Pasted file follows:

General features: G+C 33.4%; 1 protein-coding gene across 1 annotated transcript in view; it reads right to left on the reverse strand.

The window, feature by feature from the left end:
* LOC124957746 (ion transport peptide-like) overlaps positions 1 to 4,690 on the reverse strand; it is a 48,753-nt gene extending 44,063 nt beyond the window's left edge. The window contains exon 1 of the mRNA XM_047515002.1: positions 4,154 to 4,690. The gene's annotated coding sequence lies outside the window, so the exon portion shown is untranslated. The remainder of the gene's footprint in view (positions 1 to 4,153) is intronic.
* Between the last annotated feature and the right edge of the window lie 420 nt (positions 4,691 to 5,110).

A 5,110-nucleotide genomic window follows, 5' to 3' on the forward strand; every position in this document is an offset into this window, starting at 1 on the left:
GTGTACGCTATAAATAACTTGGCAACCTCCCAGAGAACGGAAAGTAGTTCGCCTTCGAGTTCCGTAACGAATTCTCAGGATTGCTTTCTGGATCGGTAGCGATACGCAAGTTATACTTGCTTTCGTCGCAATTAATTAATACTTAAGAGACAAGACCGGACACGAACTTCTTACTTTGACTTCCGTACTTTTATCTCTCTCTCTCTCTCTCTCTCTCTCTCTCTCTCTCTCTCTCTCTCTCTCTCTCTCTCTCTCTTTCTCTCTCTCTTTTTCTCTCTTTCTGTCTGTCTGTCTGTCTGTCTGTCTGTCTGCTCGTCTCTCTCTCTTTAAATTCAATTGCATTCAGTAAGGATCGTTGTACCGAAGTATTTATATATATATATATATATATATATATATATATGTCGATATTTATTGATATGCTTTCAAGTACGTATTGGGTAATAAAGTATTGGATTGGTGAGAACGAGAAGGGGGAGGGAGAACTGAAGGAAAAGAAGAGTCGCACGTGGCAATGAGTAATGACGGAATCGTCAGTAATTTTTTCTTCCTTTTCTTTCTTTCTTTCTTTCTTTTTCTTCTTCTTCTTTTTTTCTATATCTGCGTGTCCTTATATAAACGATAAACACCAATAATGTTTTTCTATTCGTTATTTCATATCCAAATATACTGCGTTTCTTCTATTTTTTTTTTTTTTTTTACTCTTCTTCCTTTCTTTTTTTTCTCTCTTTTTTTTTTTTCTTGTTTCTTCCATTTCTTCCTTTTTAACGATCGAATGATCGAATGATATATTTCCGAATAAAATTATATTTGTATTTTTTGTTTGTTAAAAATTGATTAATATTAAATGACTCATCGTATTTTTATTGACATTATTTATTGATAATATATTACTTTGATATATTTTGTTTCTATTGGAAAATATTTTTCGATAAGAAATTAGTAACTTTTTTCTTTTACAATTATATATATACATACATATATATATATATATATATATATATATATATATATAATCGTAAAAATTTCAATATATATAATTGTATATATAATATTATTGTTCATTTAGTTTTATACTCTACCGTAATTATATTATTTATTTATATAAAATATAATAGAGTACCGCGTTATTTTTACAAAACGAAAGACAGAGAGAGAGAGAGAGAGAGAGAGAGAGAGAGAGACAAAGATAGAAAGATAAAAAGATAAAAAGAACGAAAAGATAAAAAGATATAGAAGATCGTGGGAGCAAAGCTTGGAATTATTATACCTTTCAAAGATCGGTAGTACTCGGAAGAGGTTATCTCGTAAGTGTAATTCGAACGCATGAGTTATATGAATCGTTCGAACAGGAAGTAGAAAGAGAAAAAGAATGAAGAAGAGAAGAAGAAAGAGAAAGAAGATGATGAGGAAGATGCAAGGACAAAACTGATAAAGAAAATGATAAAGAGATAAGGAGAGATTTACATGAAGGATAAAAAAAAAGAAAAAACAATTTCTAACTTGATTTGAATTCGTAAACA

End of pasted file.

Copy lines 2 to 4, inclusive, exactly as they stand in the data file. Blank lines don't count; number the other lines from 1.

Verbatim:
The window, feature by feature from the left end:
* LOC124957746 (ion transport peptide-like) overlaps positions 1 to 4,690 on the reverse strand; it is a 48,753-nt gene extending 44,063 nt beyond the window's left edge. The window contains exon 1 of the mRNA XM_047515002.1: positions 4,154 to 4,690. The gene's annotated coding sequence lies outside the window, so the exon portion shown is untranslated. The remainder of the gene's footprint in view (positions 1 to 4,153) is intronic.
* Between the last annotated feature and the right edge of the window lie 420 nt (positions 4,691 to 5,110).